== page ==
|'Down with Bashar al-[Assad]'. Image source: Flikr user Jan Sefti|
On Sunday 26 February 2012 Syria conducted a referendum on a new constitution. An amended constitution is one of the concessions promised
by the Syrian Government in response to long-running unrest. Votes are currently being counted
, and results should be released in coming days. This post briefly discusses the proposed changes to the constitution, as well as domestic and international reactions to the referendum.
The 1973 Constitution
establishes Syria as a ‘democratic, popular, socialist, and sovereign state’ (Article 1), and, perhaps most controversially, names the Socialist Arab Renaissance Party (the Ba‘ath Party) as ‘the leading party in the society and in the state’ (Article 8).
The draft revised
Constitution, released prior to the 26 February referendum, seeks to make some significant changes to the 1973 Constitution:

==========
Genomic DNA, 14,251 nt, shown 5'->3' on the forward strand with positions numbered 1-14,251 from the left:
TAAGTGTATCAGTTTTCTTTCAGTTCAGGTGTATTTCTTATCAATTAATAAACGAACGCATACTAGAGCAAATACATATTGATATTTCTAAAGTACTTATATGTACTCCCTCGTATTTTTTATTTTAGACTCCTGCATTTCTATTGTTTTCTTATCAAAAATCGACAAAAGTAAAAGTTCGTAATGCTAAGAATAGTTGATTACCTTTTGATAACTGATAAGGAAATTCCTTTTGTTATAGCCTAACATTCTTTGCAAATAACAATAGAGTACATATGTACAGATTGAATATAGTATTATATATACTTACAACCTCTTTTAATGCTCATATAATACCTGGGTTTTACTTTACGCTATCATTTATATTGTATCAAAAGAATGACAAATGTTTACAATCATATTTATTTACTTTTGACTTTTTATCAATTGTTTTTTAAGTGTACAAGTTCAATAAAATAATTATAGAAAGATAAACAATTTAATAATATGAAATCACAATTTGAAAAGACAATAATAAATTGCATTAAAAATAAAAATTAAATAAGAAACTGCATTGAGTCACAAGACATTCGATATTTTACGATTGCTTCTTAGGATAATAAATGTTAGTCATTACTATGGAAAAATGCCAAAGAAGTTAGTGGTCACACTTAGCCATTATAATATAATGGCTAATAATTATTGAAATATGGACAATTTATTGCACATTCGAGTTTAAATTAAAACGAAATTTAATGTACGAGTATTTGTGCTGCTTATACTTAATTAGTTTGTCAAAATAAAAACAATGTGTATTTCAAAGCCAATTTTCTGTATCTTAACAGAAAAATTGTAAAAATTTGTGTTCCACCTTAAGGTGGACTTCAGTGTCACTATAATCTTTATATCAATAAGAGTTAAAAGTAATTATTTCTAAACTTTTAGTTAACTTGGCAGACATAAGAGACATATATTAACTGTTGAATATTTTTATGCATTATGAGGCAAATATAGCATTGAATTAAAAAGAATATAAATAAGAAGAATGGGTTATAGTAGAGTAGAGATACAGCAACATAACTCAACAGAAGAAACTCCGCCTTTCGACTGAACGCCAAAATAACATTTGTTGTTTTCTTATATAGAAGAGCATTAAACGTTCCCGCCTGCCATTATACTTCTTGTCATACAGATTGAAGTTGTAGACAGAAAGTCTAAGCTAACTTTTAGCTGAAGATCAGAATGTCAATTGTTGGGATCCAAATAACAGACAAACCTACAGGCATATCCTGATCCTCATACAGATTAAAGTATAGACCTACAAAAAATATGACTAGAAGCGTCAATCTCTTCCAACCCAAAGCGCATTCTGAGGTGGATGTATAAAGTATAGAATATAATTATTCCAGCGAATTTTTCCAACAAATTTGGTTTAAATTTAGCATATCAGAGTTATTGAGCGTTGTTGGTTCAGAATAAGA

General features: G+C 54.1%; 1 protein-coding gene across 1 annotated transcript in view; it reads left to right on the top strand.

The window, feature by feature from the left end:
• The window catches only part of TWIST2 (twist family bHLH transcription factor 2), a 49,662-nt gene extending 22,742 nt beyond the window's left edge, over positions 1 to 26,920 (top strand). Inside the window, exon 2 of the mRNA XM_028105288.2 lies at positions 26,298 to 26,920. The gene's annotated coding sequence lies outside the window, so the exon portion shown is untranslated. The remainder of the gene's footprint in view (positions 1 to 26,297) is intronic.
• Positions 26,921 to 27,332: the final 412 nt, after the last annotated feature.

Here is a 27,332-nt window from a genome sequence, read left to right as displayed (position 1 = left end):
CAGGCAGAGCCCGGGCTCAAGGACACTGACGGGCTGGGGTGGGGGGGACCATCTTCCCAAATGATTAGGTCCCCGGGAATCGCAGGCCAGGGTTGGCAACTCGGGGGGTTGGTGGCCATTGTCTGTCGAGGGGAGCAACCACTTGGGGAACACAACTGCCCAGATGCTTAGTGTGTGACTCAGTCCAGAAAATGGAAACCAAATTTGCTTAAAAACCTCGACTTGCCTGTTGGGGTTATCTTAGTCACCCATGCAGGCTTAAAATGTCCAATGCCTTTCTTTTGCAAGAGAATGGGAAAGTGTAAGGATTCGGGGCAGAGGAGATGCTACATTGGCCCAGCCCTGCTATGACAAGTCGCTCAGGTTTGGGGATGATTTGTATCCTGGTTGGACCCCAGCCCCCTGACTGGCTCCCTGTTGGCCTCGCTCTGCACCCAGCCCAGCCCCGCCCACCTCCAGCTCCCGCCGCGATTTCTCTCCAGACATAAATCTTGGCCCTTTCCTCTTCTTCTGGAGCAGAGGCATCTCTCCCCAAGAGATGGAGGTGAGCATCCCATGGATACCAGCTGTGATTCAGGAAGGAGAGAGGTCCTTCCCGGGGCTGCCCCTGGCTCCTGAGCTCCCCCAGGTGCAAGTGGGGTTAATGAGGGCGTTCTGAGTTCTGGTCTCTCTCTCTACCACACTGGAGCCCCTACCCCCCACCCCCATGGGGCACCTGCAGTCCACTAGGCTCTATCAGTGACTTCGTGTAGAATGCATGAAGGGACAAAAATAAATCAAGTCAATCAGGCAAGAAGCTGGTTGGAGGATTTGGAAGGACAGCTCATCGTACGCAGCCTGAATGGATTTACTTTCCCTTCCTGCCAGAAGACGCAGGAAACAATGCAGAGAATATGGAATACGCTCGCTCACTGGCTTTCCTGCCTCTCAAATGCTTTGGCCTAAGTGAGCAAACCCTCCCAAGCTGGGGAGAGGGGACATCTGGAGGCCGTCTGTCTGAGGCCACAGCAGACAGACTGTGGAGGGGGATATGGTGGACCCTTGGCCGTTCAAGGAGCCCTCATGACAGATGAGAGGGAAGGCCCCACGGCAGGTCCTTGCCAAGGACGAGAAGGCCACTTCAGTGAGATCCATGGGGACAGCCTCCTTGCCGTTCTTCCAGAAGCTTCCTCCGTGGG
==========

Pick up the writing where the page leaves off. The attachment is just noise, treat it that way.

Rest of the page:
Concerns with the draft constitution
- firstly, Article 8 no longer names the Ba‘ath party. Article 8 in the new constitution states that Syria’s political system is to be based on ‘political pluralism’, with ‘licensed political parties and constituencies participating in ‘national political life’. This would nominally deliver on the Syrian Government’s promise, first made on 27 March 2011, to legalise political parties other than the Ba‘ath Party. However, Article 8 of the prospective new constitution forbids political parties to be formed on ‘religious, sectarian, tribal, regional, or professional basis’. It appears, therefore, that the Muslim Brotherhood (a Sunni Islamist party), would not be legalised. Kurdish parties advocating autonomy or Kurdish rights would also seemingly be prohibited.
- secondly, all specific references to ‘socialism’ have been removed, as have the many references to the Ba’ath Party’s ideological trinity of ‘unity, freedom, and socialism’.
- thirdly, the prospective constitution restricts an ‘elected’ president to two seven-year terms (Article 88), while in the old constitution, which called for seven-year terms, did not restrict the number of terms a president could serve.